Summer reading list—for PLF’s law clerks
Author: Timothy Sandefur
Law students looking to help defend individual rights and limited government often work with the Pacific Legal Foundation for the summer, through our annual summer law clerk program. In addition to preparing research, helping draft documents, review potential cases, and other tasks, our clerks participate in a weekly discussion group covering a variety of political, economic, and philosophical subjects. And we also give them books!
Here are the four books that PLF’s summer law clerks receive:
I consider this the best single volume on the Constitution with the sole exception of The Federalist Papers. There are several places where I disagree with Amar’s views—for instance, he takes an improperly broad view of Congress’ power under the commerce clause, and completely ignores Prof. Randy Barnett’s outstanding scholarship on that issue—but these are minor flaws in a penetrating book that is at the same time committed to understanding the original intentions of the framers, and saying something original about how the Constitution works. The best thing about Amar is the way he interprets the Constitution as a complete whole, explaining how provisions that lawyers often just consider in isolation are part of the overall constitutional system. And although it’s a work of profound learning, it’s also so well written that it can be understood by lay readers. Particularly excellent is his explanation of the nature of sovereignty in the Constitution—the crucial differences between the Constitution and its predecessor, the Articles of Confederation, and what that meant in America’s greatest constitutional crisis, the Civil War. Very highly recommended (as is his other book, The Bill of Rights).
Barnett’s book is a fantastic explanation of the individual rights perspective on the Constitution, and an excellent introduction to the interpretation of such crucial provisions as the commerce clause, the due process clause, and the Ninth Amendment. Barnett begins by asking what it is that makes constitutions legitimate, and proceeds to explain what he calls “the presumption of liberty”—the common sense proposition that individual freedom comes first, and government authority only second, and only if it can be justified in terms of some general principle. I reviewed this excellent book for The Independent Review some years ago.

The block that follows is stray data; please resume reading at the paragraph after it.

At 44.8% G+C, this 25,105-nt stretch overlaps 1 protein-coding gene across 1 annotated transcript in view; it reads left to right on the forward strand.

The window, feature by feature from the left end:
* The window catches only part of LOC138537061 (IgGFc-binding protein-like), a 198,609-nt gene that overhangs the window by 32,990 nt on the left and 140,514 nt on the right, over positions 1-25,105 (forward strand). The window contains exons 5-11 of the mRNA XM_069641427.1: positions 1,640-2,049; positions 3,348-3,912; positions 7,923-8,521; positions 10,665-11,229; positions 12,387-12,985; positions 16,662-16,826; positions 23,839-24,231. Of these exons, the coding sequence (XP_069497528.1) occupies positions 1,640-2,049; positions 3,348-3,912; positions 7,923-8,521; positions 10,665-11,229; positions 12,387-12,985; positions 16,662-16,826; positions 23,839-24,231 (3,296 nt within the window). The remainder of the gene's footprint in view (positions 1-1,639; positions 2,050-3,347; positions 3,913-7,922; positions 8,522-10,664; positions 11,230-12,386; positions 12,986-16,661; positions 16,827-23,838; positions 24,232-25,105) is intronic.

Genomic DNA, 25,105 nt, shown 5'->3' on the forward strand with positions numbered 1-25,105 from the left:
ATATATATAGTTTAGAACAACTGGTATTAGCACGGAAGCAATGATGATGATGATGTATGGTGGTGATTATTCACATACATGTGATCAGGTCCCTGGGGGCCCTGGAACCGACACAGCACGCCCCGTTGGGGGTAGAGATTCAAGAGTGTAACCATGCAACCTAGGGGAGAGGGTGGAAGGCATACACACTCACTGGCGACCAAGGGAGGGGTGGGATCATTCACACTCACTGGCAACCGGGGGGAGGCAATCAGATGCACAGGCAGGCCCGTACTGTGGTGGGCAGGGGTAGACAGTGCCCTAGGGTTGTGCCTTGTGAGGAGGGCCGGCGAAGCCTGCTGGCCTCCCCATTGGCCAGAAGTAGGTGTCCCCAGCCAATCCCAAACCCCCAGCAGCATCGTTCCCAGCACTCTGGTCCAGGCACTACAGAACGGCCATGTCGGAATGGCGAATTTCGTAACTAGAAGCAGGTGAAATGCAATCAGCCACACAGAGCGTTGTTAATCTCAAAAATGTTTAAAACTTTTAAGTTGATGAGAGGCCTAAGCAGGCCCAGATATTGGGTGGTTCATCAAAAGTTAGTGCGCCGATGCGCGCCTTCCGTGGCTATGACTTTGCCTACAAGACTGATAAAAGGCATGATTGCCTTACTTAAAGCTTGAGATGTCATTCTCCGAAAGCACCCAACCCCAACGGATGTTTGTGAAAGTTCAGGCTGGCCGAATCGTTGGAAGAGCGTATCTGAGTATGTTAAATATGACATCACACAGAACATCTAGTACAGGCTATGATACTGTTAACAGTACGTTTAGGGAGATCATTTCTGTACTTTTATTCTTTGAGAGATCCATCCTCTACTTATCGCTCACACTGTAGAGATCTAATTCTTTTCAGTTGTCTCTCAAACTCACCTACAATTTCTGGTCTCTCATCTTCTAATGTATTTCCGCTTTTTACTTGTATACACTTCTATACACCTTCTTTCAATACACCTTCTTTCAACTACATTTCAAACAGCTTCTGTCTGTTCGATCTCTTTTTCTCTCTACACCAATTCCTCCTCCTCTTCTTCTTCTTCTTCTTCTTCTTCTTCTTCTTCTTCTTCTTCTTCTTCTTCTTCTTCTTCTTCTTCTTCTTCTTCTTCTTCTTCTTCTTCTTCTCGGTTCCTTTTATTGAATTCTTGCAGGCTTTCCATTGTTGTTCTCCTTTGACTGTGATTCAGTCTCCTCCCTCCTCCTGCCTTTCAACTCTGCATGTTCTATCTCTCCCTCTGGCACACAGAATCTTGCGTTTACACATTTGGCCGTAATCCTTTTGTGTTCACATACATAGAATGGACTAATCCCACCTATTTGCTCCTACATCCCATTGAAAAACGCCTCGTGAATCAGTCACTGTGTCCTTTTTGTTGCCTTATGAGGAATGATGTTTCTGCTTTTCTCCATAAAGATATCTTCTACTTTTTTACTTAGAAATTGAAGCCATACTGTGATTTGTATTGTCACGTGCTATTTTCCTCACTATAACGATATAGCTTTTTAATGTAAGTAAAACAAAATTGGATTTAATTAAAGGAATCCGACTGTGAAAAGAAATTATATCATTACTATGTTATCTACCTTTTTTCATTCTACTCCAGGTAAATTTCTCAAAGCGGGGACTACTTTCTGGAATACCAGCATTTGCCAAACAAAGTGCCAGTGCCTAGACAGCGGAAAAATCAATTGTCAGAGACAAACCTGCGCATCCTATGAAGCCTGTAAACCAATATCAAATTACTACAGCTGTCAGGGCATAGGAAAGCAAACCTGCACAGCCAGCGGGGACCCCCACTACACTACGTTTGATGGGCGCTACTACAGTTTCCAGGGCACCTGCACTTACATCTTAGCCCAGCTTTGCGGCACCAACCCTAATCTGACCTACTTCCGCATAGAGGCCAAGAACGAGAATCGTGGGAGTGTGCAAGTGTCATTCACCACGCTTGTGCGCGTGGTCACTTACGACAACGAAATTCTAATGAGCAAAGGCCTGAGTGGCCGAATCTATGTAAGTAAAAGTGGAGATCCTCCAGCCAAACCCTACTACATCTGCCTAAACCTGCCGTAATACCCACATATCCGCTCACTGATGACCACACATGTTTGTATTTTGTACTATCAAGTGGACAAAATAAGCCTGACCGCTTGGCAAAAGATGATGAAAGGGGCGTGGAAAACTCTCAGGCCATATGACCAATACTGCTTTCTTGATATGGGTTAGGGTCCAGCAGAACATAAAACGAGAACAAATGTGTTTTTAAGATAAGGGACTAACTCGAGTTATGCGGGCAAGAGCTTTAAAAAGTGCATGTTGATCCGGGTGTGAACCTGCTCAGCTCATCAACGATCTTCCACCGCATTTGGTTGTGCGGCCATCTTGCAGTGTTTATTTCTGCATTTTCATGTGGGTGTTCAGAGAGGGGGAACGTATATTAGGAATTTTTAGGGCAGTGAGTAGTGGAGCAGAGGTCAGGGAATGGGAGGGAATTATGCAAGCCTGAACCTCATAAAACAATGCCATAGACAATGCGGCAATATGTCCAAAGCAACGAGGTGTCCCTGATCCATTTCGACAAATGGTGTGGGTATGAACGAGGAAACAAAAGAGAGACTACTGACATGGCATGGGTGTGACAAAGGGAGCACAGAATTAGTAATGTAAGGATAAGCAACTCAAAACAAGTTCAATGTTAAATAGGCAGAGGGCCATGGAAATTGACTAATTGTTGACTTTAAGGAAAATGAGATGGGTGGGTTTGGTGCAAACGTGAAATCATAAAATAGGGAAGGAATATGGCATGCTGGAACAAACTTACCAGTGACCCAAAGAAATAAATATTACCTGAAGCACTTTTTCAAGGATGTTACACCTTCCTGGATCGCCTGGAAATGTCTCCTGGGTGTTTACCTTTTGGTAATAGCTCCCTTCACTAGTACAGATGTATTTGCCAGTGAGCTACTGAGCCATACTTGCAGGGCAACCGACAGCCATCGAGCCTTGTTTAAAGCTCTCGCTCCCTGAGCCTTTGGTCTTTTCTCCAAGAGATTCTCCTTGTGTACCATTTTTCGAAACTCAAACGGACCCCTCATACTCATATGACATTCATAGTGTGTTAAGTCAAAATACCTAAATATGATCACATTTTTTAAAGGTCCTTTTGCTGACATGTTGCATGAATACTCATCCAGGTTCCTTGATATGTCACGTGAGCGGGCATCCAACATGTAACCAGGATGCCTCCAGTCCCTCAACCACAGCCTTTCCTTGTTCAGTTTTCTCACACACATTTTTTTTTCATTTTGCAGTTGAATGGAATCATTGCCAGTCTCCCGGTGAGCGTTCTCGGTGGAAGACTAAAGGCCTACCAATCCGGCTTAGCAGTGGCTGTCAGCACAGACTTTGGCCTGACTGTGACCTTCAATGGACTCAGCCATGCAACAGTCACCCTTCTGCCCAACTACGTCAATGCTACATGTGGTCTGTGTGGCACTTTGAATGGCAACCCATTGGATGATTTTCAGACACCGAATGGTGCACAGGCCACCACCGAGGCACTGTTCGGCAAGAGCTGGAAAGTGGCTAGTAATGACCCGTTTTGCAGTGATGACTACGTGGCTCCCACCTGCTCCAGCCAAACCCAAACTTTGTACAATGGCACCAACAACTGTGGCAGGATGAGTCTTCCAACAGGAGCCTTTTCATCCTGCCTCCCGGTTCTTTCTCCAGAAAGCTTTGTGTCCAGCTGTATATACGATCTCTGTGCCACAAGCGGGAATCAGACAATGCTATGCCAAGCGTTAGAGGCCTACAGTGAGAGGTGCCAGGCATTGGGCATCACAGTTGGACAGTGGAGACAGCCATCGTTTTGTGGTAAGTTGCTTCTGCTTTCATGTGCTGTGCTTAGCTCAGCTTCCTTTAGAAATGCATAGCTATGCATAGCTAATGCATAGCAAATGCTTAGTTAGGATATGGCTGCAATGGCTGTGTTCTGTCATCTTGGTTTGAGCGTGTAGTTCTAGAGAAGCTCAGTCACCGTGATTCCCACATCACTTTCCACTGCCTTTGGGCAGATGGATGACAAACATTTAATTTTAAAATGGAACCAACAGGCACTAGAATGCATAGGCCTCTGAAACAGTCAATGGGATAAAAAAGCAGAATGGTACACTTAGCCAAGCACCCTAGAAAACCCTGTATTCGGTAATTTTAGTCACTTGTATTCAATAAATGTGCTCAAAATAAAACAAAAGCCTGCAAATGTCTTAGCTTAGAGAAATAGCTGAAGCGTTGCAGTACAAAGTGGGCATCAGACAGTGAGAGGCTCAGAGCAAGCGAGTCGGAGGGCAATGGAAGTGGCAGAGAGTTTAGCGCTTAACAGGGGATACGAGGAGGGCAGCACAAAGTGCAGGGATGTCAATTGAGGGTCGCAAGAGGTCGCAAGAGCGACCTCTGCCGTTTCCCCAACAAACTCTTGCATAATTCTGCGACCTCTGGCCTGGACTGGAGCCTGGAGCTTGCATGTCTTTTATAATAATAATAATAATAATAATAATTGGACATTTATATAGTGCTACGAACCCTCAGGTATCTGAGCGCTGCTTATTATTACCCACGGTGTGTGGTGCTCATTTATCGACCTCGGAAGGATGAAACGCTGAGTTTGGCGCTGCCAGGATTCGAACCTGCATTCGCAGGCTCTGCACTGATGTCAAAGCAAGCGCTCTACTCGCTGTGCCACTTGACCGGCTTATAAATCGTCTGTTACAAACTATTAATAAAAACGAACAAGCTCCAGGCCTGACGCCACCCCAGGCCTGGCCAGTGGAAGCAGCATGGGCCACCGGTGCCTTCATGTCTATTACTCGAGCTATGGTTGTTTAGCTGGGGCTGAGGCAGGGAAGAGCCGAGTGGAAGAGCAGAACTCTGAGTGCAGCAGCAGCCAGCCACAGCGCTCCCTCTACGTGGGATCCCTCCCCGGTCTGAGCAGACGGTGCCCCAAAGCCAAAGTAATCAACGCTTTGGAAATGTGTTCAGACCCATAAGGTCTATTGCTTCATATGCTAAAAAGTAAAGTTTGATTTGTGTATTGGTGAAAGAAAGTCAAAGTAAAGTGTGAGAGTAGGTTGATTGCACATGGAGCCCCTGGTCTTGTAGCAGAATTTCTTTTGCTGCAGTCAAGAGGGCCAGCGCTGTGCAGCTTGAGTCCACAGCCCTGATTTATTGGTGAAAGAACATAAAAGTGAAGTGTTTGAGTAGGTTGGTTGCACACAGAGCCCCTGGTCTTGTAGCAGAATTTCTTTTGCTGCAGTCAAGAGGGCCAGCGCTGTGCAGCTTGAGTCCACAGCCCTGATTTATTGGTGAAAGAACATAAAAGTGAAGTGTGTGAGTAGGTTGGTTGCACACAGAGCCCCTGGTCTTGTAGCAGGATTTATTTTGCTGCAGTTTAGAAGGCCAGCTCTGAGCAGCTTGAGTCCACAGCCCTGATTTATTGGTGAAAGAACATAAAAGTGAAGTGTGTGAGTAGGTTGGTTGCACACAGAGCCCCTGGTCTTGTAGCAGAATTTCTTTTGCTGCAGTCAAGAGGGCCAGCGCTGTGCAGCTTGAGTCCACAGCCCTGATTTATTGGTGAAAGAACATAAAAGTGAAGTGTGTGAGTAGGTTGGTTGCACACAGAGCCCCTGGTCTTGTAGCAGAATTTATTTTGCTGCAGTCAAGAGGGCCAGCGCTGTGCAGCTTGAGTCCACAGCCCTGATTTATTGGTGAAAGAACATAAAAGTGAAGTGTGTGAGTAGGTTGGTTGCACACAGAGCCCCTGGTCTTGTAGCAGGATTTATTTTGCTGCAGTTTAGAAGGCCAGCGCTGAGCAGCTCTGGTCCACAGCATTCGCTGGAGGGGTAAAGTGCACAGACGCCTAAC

This classic short work actually does teach you economics in one lesson. H.L. Mencken once said that Hazlitt was the only economist he knew who could really write, and in fact Hazlitt does a fantastic job of showing that the major economic fallacies come from disregarding the unseen costs of public policies: the wealth that never gets created because government restrictions stifle creativity; the productivity that never gets increased because taxes penalize progress; the jobs that are never created because government has taken away from businesses the money that might have been turned into wages. This is a simple, straightforward, refreshing book for anyone who wants to grasp the fundamentals.
This short classic can be read easily in a single day, but it explains, elegantly and simply, the interaction between government and the economy. “The state,” writes Bastiat, “is that great fictitious entity by which everyone seeks to live at the expense of everyone else.” By taking wealth and economic opportunities away from some people and giving it to others, bureaucrats gain power over our choices—and the private interests that control them enrich themselves at the expense of the consumer. An outstanding book (that you can read online here).